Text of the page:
Motivated sellers? My wife and I were trying to keep the renters happy, the rent coming in and the house repaired - while living 2100 miles away. You bet I was motivated. We just sold our house last month, and even got a good price, but I'll tell you a secret. We would have sold the place for... well I don't want to stress out the buyer if he reads this. Let's just say we would have sold it for much less.
There's your first clue on finding a motivated seller. If his property isn't where he is, he's probably ready to deal. How do you get this information? By asking. Talk to the real estate agent, the neighbors, and anyone else who might know something useful. Here are some other things to watch for that may indicate a motivated seller.
1. Relocation. If you hear that the seller is relocating for work, ask when he will be moving. He may already be worrying about those double payments.
2. Divorce. Divorce or relationship problems create many motivated sellers. Often a house payment needed both parties, and will have to be sold quickly.
3. Financial problems. A failing business, too much debt or other financial problems often force a sale. Find out if the owner is behind on payments.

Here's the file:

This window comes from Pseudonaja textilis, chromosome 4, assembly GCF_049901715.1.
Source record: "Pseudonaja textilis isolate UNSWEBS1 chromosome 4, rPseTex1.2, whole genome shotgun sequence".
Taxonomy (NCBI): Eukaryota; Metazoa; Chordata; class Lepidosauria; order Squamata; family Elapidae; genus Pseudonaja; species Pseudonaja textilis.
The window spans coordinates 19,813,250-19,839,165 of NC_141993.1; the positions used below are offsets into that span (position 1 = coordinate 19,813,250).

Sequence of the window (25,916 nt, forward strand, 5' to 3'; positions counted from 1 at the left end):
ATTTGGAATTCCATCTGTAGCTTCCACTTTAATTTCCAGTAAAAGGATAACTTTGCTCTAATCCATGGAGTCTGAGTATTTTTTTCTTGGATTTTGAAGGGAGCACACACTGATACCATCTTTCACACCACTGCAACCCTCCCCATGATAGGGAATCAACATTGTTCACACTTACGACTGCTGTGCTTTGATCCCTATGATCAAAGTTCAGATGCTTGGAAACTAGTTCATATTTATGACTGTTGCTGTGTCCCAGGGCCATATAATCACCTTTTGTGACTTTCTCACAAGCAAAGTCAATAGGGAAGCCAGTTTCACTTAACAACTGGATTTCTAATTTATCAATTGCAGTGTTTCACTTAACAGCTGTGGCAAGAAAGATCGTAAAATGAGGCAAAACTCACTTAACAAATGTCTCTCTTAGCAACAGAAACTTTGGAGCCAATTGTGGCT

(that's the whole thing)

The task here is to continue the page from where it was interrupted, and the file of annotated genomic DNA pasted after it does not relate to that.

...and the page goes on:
4. Tenant problems. It is easy to get tired of being a landlord. It is also common to want to get out at any reasonable price.
5. Probate. If the house is in probate, and the heirs are all waiting to get their inheritance, they may be more interested in a quick sale than a great price.
6. Up-sizing or down-sizing. Owners moving into a larger or a smaller home may already have one in mind and need to sell quickly.
More Clues For Finding A Motivated Seller
Another way to find motivated sellers is to pay attention to the wording of ads in the classifieds. Statements like, "Need to sell," "Must sell," and "Will look at all offers," are good indicators. "Must have a good job," in a rental ad may indicate a landlord that is tired of tenants and ready to sell. Some other methods:
1. Find neglected properties. If they aren't maintaining the property, they may be short on cash, tired of it, or out of town - all good motivators.
2. Use property tax rolls. Go to the county records, which are open to the public in most places. What you are looking for is properties that list an owner with an address far away. You could have found us this way, and bought our place for less than we got.
3. Use timing. Just before school starts, people are motivated to get their house sold so they can get their kids enrolled in the new school where they are moving. If an apartment building has been sitting there for sale for the whole winter, the owner may be tired of the bills and ready to get it sold fast.
The bottom line is to use your eyes and ears and look for the clues. Talking to people helps a lot. However you find your motivated sellers, the next step is to motivate them even more, by giving them what they want. Start by negotiating for a fast, easy closing for them - and a good price for you. That, however, is a topic for another article.
Steve Gillman has invested in real estate for years. See a photo of a beautiful house he and his wife bought for $17,500 on his home page, or go straight to the section on Investing In Real Estate: http://www.HousesUnderFiftyThousand.com